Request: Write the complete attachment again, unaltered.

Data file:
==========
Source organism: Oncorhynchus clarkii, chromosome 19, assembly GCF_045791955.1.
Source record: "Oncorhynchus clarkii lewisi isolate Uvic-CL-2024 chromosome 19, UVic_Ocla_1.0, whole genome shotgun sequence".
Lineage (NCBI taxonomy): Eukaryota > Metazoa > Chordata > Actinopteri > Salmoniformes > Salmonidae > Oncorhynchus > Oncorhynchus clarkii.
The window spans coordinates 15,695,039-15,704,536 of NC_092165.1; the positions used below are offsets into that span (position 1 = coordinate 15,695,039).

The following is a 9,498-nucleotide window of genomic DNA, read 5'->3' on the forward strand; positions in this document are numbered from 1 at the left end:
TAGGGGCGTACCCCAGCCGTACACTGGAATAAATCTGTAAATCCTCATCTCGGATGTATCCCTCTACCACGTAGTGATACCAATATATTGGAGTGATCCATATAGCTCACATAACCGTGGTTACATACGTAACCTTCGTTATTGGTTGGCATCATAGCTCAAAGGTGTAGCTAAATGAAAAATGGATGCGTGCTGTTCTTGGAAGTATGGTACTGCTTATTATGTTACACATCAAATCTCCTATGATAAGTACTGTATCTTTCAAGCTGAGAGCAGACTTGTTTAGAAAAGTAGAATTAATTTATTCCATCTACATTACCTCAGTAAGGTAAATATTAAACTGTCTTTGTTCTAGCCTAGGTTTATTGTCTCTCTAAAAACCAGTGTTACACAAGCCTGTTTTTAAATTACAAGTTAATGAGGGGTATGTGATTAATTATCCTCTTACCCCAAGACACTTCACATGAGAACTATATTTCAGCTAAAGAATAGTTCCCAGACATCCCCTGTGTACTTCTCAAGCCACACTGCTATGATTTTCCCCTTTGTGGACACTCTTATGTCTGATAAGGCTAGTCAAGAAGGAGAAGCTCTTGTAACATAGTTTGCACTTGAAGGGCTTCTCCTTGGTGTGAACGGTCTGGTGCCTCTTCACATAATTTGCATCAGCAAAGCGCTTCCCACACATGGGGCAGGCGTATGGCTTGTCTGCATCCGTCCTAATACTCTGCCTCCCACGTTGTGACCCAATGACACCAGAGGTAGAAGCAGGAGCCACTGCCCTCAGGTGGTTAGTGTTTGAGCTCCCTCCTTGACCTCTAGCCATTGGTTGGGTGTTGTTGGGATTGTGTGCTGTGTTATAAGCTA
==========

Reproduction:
Source organism: Oncorhynchus clarkii, chromosome 19, assembly GCF_045791955.1.
Source record: "Oncorhynchus clarkii lewisi isolate Uvic-CL-2024 chromosome 19, UVic_Ocla_1.0, whole genome shotgun sequence".
Lineage (NCBI taxonomy): Eukaryota > Metazoa > Chordata > Actinopteri > Salmoniformes > Salmonidae > Oncorhynchus > Oncorhynchus clarkii.
The window spans coordinates 15,695,039-15,704,536 of NC_092165.1; the positions used below are offsets into that span (position 1 = coordinate 15,695,039).

The following is a 9,498-nucleotide window of genomic DNA, read 5'->3' on the forward strand; positions in this document are numbered from 1 at the left end:
TAGGGGCGTACCCCAGCCGTACACTGGAATAAATCTGTAAATCCTCATCTCGGATGTATCCCTCTACCACGTAGTGATACCAATATATTGGAGTGATCCATATAGCTCACATAACCGTGGTTACATACGTAACCTTCGTTATTGGTTGGCATCATAGCTCAAAGGTGTAGCTAAATGAAAAATGGATGCGTGCTGTTCTTGGAAGTATGGTACTGCTTATTATGTTACACATCAAATCTCCTATGATAAGTACTGTATCTTTCAAGCTGAGAGCAGACTTGTTTAGAAAAGTAGAATTAATTTATTCCATCTACATTACCTCAGTAAGGTAAATATTAAACTGTCTTTGTTCTAGCCTAGGTTTATTGTCTCTCTAAAAACCAGTGTTACACAAGCCTGTTTTTAAATTACAAGTTAATGAGGGGTATGTGATTAATTATCCTCTTACCCCAAGACACTTCACATGAGAACTATATTTCAGCTAAAGAATAGTTCCCAGACATCCCCTGTGTACTTCTCAAGCCACACTGCTATGATTTTCCCCTTTGTGGACACTCTTATGTCTGATAAGGCTAGTCAAGAAGGAGAAGCTCTTGTAACATAGTTTGCACTTGAAGGGCTTCTCCTTGGTGTGAACGGTCTGGTGCCTCTTCACATAATTTGCATCAGCAAAGCGCTTCCCACACATGGGGCAGGCGTATGGCTTGTCTGCATCCGTCCTAATACTCTGCCTCCCACGTTGTGACCCAATGACACCAGAGGTAGAAGCAGGAGCCACTGCCCTCAGGTGGTTAGTGTTTGAGCTCCCTCCTTGACCTCTAGCCATTGGTTGGGTGTTGTTGGGATTGTGTGCTGTGTTATAAGCTA